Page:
In the spring, many new RV owners prepare for their motor coach maiden voyage. Gathering some best practices and tips from Cummins can empower beginners to focus more on the enjoyment of the first trip than any trepidations or hesitations.
“New RV drivers see this big vehicle and think that it’s going to be really hard to drive,” Chris Crowel, Cummins RV Market Leader, says. “It’s designed for the typical coach customer. People are often surprised at how easy they are to drive.”
Next to learning how to operate the coach with ease, fuel economy often tops the list of concerns for new motor coach drivers. Fortunately, drivers can do several things to ensure optimal fuel efficiency.
Incorporate these 5 RV fuel economy tips:
1. Cruise at a steady speed. An experienced driver optimizes the speed by working with the transmission. The driver allows the vehicle to slow down enough to downshift and then cruises just a few miles above that point, adjusting to wind resistance. The rule of thumb for coach diesel engines is 10 miles per hour costs you 1 mile per gallon.
2. Maintain proper tire pressure. Keep tires at recommended pressure levels (psi) as noted in the operator’s manual. Generally, for every 5 PSI under the recommended pressure, you lose 1 percent fuel economy with the rolling resistance of the tire.
3. Consider the impact of weight. Be careful to not overpack the “basement” with heavy items. Weight adds to the rolling resistance of the vehicle. New RV owners, who are unfamiliar with all that they’ll need for a trip, tend to pack everything that they might need. Consult more experienced RV travelers to help create a must-have list for your trip.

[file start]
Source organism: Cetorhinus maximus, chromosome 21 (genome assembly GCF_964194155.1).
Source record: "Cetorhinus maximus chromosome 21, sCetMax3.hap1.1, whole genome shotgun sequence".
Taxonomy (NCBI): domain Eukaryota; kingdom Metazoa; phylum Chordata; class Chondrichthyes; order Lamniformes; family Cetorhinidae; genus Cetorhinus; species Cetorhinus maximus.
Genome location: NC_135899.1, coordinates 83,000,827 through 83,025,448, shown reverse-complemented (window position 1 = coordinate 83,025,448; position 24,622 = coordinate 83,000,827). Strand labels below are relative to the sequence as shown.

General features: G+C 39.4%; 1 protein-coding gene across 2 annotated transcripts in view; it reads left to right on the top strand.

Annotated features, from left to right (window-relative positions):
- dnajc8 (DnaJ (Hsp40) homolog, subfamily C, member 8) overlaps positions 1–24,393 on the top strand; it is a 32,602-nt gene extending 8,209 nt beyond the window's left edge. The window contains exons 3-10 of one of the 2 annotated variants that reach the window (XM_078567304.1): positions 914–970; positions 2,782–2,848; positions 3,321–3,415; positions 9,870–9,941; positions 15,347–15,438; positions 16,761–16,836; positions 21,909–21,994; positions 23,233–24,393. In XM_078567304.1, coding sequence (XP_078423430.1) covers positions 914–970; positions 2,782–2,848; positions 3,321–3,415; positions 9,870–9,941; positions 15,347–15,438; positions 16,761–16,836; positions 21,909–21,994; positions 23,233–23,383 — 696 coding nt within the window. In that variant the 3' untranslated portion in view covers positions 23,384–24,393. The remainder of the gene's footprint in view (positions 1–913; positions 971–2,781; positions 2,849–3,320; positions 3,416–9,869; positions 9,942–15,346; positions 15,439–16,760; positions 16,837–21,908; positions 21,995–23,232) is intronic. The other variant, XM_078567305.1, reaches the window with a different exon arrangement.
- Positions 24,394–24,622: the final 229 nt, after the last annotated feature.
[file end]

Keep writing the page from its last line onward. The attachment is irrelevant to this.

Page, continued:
4. Limit unnecessary idling. When coming into a rest stop or parking lot, cut the engine. The coach’s rooftop AC runs off of a Cummins generator and provides an economical energy source for when the vehicle is stopped for longer periods of time.
5. Keep the radiator clean. With a dirty radiator, the cooling fans starts to run harder. Because RVs typically house a rear engine, they can pull in 30 to 60 HP from behind the vehicle. This increases engine heat, and the additional horsepower needs to be cooled by an efficient radiator.
Learn from more experienced motor coach operators.
“Cummins is pretty fortunate,” Crowel says. “We have over two hundred distributor locations and forty-five of them specialize in RVs. Our Coach Care facilities are really tailored to coach customers with things like dog walks and plug-ins for the night before a trip.”
Not only do beginner motorhome drivers get the excitement of the maiden voyage, but they join a community of RV travelers. So much can be learned from the more experienced travelers and by taking advantage of Coach Care RV Service Centers. Find the nearest service center today and enjoy your trip!
Just wanted to say my 36′ 1994 Fleetwood Bounder has a 5.9 aftercooled turbo Cummins and 6 speed Allison transmission. They are both operating like new still! Only about 90,000 miles on them.
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